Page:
I'm not advocating it all the time, because sure, the more you give it the less effect it has. We have to be careful about dosing. I like to space the doses out and use it for the critical times, like before bed so they can fall asleep, or after a long night when the pain med effect has worn off and the pain might be worse. I just use common sense.<br><br>
I've also read somewhere that taking the pain med early on for a headache is better than taking it later. The headache just gets worse and may require more medication. Now, I consider taking it earlier to <i>thus avoid taking more doses</i> to fight a worse headache, or other pain. It seems a little at the beginning is better than a lot later on.<br><br>
I had braces on my teeth for 2.5 years, headgear and all to straighten my teeth. I had a headache about 75% of the time, so when I started remembering that time of my life, I realized my baby deserves some relief from that kind of pain.<br><br>
When I went through problems with my firstborn, they seemed so major and seemed to drag out. I felt his crying for a day or two seemed like forever. It was slow time. The Phases he went through seemed to last so long. I think the real problem was just not having any idea how long they would last, so I worried that they would last a long time! Having the second baby has helped me realize that I now have perspective on how fast/slow "baby time" really is. Having already gone through it, teething, colds, etc. now seem to go by in regular time. I know if I give him or her some Tylenol, for a few days it's okay. Really. See, I really had to talk myself into it? And, the results were good. All things in moderation.
 

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I went through this with my son, also when he was about eight months. He didn't bite all the time, just when he was nursing to sleep. He would start to drift off, and clamp down. oh it really hurt!<br><br>
I stuck my finger in his mouth to unlatch him--well, obviously, not to unlatch, but to undo the chomp. i would also yell ouch if it hurt, because, you know, it hurt! Then I put him down somewhere safe to play and read or just breathed or whatever, and calmed down. He was always happy! That's his personality, though.<br><br>
Then I went back and tried again.<br><br>
It was really hard. i got a lot of support on this board. We didn't wind up weaning. I was WOH at that time and I lost a lot of sleep trying to deal with the biting. I gave teething toys, also.<br><br>
i wish I had advice. Biting sucks (pun intended!)
 

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We struggled with biting when dd was about 12-13 months old. I was pregnant and my supply was down a bit, I think that had a LOT to do with it for us. For us, the biting only happened during the session right before bed. When dd bit me (and she had a little grin on her face the whole time, too, which drove me NUTS), I unlatched her (I still to this day nurse with my thumb right next to her mouth, just in case, even though she hasn't bitten me in months), said something like, "I guess you want mom to rock you instead," and then rocked her for a few minutes. She always got mad and freaked out, but once she realized I was serious about halting the nursing session, she stopped. I sometimes wonder if it was me being very consistent that did it, or if she just got tired of it. I don't know.<br><br>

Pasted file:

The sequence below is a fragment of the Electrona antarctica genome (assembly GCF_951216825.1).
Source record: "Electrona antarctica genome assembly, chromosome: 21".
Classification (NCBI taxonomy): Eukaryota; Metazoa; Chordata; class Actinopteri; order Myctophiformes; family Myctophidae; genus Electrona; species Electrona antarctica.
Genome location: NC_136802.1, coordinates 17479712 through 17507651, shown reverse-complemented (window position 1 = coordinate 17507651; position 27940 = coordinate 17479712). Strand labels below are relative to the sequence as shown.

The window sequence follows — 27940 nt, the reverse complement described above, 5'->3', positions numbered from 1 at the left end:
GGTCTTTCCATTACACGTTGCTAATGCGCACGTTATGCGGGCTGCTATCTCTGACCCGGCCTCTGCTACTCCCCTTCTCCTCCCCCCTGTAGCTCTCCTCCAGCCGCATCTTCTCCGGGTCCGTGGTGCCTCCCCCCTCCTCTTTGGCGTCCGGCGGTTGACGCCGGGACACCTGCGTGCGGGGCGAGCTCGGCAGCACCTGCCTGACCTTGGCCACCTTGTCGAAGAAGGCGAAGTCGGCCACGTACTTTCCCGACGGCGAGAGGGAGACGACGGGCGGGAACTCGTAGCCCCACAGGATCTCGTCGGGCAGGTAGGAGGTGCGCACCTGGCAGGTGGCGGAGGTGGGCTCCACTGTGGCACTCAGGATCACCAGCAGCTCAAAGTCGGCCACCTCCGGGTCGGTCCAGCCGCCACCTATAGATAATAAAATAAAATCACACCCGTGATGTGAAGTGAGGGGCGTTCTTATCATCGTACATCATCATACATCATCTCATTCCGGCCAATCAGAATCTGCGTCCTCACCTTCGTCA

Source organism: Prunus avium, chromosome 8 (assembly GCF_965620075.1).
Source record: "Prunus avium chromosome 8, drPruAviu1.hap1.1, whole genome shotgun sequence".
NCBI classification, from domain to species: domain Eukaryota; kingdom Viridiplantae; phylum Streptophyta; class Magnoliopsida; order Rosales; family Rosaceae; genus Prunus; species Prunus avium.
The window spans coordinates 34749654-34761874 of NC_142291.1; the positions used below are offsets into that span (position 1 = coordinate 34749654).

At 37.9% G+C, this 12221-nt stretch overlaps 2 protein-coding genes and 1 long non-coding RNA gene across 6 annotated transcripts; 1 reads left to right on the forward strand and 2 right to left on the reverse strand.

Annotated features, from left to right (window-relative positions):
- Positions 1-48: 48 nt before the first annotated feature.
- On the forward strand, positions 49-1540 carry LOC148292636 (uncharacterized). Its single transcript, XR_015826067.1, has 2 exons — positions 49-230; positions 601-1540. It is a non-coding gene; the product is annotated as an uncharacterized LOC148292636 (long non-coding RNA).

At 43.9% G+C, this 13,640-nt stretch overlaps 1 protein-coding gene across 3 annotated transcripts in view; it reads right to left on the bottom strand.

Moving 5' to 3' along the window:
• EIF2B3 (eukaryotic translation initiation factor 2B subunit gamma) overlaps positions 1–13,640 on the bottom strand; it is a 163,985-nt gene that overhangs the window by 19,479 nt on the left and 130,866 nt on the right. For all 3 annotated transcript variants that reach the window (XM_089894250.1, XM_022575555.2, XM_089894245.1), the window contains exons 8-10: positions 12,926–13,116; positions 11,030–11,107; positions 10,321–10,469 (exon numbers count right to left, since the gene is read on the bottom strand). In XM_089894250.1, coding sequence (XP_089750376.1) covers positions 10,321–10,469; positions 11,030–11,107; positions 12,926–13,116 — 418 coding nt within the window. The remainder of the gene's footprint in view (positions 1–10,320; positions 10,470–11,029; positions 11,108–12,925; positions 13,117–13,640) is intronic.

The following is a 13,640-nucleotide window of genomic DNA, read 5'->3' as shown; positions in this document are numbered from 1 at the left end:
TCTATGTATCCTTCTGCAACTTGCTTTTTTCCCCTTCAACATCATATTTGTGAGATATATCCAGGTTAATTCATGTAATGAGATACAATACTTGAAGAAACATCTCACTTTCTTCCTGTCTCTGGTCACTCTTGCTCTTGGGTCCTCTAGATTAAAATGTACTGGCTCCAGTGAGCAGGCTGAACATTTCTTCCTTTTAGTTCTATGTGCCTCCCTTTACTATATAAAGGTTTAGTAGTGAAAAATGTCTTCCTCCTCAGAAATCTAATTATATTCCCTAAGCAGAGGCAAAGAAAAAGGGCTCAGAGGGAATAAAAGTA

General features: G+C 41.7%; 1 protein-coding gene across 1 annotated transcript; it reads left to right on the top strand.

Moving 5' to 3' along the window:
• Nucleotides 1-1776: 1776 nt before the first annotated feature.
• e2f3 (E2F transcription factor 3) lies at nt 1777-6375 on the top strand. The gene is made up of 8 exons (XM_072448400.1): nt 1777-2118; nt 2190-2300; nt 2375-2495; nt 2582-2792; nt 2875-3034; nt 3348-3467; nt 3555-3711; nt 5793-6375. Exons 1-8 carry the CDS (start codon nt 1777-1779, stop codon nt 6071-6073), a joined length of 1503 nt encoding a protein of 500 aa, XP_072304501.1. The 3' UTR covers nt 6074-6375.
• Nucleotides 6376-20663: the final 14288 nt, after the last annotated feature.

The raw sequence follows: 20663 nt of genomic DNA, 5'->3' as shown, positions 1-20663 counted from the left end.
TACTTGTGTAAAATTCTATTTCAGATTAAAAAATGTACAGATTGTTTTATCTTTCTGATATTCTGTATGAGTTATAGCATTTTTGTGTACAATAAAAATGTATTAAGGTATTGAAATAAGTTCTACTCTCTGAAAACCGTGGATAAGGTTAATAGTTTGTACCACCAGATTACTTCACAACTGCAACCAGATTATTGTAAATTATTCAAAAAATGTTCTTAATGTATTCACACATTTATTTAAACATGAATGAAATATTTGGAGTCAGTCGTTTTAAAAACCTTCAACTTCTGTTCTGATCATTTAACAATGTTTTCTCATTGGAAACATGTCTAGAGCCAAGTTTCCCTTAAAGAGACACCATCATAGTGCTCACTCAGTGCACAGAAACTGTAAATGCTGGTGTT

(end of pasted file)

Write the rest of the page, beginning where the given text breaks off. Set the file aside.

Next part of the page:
You mentioned that your ds's latch isn't the greatest...I'm not sure I'd pump and intro a bottle unless you're absolutely sure that's the route you want to go. My dd's latch got worse the more she used things like sippy cups and straws. It might be worth it to stop using those things if you are and try to get his latch back on track.<br><br>
Another thing I've done is to try to figure out why dd was biting. I think for us it was an experiment for her...she wanted to find out what I would do each time. The reason I think this is because she did end up stopping once I started having a consistent reaction. If I thought it was teething, I would keep a cold rag handy and if he bites, give him that to bite on.<br><br>
Hugs, mama. I'm sorry things are so hard right now. I'm currently struggling with dd's latch (yes, the same one who did the biting) and before I set some limits I was dreaming of weaning, too. I hope you find a solution that works.
 

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I'm having a biting phase right now, too. It's HORRIBLE! As is her crying when I take her off after a bite. Poor baby, poor you.<br><br>
But I think my new tactic of no reaction whatsoever (besides wrenching her jaws apart and putting her down), not even a calm 'no biting' is working. Have you tried that?